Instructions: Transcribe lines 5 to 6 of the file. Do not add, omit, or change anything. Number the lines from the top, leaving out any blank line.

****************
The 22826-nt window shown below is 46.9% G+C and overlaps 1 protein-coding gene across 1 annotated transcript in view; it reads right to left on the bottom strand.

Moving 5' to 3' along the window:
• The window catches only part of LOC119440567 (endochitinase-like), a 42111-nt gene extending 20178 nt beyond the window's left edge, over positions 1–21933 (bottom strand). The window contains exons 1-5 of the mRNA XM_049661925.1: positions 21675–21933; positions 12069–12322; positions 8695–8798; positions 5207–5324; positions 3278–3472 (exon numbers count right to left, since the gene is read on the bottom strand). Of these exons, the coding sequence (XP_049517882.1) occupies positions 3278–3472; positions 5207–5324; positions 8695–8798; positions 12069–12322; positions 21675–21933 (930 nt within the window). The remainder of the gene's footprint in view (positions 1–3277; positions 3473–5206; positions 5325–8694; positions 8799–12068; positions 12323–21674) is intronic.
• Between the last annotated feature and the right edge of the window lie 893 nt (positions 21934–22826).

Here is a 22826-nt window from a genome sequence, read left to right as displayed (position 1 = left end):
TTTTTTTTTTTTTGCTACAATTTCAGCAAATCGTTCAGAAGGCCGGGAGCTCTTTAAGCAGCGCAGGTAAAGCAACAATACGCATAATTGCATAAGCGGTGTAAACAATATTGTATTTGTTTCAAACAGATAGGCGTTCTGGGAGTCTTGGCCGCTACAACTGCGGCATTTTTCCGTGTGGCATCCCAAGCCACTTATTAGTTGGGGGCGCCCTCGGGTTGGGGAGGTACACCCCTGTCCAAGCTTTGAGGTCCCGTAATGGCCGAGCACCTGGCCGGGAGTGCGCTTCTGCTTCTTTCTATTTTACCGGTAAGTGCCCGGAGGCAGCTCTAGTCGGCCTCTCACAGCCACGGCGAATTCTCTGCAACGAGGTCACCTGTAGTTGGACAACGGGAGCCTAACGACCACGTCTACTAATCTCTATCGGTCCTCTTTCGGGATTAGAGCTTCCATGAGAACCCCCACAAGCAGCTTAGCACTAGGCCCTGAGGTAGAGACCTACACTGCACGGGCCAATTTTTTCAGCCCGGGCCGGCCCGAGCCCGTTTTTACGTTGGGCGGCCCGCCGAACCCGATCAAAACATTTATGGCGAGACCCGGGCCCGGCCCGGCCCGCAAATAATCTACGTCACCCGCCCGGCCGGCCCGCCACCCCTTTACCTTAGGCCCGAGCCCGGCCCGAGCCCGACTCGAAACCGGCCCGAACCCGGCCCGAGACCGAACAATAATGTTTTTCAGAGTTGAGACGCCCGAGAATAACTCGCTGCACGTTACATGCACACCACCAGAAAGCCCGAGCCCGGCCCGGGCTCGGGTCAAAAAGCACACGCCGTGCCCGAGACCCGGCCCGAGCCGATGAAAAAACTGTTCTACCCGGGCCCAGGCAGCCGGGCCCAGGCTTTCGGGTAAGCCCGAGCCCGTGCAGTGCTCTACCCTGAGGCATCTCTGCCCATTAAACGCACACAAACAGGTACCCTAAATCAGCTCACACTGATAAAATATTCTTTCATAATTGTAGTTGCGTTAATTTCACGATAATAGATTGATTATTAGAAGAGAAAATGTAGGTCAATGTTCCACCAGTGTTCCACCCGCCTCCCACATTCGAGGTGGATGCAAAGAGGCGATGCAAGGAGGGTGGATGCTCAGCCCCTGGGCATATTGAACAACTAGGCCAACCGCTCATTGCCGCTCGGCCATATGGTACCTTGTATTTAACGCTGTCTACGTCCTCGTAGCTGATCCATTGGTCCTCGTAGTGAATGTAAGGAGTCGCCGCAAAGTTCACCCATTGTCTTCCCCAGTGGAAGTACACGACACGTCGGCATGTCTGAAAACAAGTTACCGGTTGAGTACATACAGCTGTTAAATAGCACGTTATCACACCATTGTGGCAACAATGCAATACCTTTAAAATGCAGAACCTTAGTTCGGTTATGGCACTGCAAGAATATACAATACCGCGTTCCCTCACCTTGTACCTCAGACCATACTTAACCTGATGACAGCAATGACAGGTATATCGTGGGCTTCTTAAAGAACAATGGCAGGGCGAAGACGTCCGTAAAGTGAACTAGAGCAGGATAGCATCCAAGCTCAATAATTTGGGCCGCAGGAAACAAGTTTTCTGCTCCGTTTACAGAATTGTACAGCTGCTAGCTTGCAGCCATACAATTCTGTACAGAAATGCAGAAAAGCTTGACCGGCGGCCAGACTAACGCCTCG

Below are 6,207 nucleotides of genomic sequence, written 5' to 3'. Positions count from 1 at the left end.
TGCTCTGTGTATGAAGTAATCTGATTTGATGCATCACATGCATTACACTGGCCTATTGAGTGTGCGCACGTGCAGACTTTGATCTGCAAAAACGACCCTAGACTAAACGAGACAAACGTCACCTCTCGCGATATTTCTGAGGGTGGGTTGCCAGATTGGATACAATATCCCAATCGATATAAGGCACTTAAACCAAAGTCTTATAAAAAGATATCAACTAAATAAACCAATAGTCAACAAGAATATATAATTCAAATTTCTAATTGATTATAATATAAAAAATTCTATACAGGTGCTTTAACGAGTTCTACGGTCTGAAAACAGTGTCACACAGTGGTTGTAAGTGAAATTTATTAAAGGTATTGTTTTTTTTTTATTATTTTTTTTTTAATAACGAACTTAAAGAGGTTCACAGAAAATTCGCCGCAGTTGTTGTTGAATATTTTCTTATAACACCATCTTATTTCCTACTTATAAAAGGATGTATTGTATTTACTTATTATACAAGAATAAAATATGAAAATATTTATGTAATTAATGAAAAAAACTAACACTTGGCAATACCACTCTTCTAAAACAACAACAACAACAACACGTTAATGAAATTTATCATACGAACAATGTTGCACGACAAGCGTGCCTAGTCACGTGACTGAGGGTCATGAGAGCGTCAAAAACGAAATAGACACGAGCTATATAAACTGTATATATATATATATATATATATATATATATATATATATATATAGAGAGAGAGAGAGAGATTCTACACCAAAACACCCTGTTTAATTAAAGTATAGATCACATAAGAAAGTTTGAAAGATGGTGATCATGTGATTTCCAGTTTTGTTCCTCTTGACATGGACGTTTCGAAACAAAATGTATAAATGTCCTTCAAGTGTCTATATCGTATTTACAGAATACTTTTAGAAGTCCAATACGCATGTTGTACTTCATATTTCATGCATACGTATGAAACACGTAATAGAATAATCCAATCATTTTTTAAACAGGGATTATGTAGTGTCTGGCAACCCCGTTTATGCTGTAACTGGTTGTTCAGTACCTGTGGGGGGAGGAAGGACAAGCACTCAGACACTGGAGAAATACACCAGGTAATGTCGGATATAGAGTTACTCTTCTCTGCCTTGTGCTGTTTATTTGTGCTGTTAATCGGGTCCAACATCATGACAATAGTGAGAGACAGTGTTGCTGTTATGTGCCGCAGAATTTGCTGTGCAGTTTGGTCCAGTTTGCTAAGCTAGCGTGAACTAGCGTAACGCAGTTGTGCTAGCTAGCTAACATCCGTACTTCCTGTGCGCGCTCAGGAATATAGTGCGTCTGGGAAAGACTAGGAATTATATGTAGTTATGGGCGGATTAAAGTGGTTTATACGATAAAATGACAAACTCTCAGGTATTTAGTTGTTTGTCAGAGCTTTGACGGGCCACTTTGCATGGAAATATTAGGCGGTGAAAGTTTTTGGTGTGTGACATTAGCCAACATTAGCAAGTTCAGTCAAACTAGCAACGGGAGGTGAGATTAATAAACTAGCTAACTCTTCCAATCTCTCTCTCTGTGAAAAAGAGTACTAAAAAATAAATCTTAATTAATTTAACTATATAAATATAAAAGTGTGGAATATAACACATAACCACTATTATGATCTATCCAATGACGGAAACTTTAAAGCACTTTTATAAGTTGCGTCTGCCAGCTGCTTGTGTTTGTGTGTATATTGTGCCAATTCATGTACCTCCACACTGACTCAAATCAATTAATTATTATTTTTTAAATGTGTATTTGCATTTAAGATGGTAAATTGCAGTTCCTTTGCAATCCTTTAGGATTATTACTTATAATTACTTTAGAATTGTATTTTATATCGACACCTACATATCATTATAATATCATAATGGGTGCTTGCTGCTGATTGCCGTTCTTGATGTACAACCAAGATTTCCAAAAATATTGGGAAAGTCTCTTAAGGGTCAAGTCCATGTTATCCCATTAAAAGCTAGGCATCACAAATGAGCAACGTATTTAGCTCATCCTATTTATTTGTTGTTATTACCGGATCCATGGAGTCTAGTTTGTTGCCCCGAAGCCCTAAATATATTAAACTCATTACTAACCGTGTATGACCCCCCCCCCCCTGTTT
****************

Here is a 22826-nt window from a genome sequence, read left to right as displayed (position 1 = left end):
TTTTTTTTTTTTTGCTACAATTTCAGCAAATCGTTCAGAAGGCCGGGAGCTCTTTAAGCAGCGCAGGTAAAGCAACAATACGCATAATTGCATAAGCGGTGTAAACAATATTGTATTTGTTTCAAACAGATAGGCGTTCTGGGAGTCTTGGCCGCTACAACTGCGGCATTTTTCCGTGTGGCATCCCAAGCCACTTATTAGTTGGGGGCGCCCTCGGGTTGGGGAGGTACACCCCTGTCCAAGCTTTGAGGTCCCGTAATGGCCGAGCACCTGGCCGGGAGTGCGCTTCTGCTTCTTTCTATTTTACCGGTAAGTGCCCGGAGGCAGCTCTAGTCGGCCTCTCACAGCCACGGCGAATTCTCTGCAACGAGGTCACCTGTAGTTGGACAACGGGAGCCTAACGACCACGTCTACTAATCTCTATCGGTCCTCTTTCGGGATTAGAGCTTCCATGAGAACCCCCACAAGCAGCTTAGCACTAGGCCCTGAGGTAGAGACCTACACTGCACGGGCCAATTTTTTCAGCCCGGGCCGGCCCGAGCCCGTTTTTACGTTGGGCGGCCCGCCGAACCCGATCAAAACATTTATGGCGAGACCCGGGCCCGGCCCGGCCCGCAAATAATCTACGTCACCCGCCCGGCCGGCCCGCCACCCCTTTACCTTAGGCCCGAGCCCGGCCCGAGCCCGACTCGAAACCGGCCCGAACCCGGCCCGAGACCGAACAATAATGTTTTTCAGAGTTGAGACGCCCGAGAATAACTCGCTGCACGTTACATGCACACCACCAGAAAGCCCGAGCCCGGCCCGGGCTCGGGTCAAAAAGCACACGCCGTGCCCGAGACCCGGCCCGAGCCGATGAAAAAACTGTTCTACCCGGGCCCAGGCAGCCGGGCCCAGGCTTTCGGGTAAGCCCGAGCCCGTGCAGTGCTCTACCCTGAGGCATCTCTGCCCATTAAACGCACACAAACAGGTACCCTAAATCAGCTCACACTGATAAAATATTCTTTCATAATTGTAGTTGCGTTAATTTCACGATAATAGATTGATTATTAGAAGAGAAAATGTAGGTCAATGTTCCACCAGTGTTCCACCCGCCTCCCACATTCGAGGTGGATGCAAAGAGGCGATGCAAGGAGGGTGGATGCTCAGCCCCTGGGCATATTGAACAACTAGGCCAACCGCTCATTGCCGCTCGGCCATATGGTACCTTGTATTTAACGCTGTCTACGTCCTCGTAGCTGATCCATTGGTCCTCGTAGTGAATGTAAGGAGTCGCCGCAAAGTTCACCCATTGTCTTCCCCAGTGGAAGTACACGACACGTCGGCATGTCTGAAAACAAGTTACCGGTTGAGTACATACAGCTGTTAAATAGCACGTTATCACACCATTGTGGCAACAATGCAATACCTTTAAAATGCAGAACCTTAGTTCGGTTATGGCACTGCAAGAATATACAATACCGCGTTCCCTCACCTTGTACCTCAGACCATACTTAACCTGATGACAGCAATGACAGGTATATCGTGGGCTTCTTAAAGAACAATGGCAGGGCGAAGACGTCCGTAAAGTGAACTAGAGCAGGATAGCATCCAAGCTCAATAATTTGGGCCGCAGGAAACAAGTTTTCTGCTCCGTTTACAGAATTGTACAGCTGCTAGCTTGCAGCCATACAATTCTGTACAGAAATGCAGAAAAGCTTGACCGGCGGCCAGACTAACGCCTCG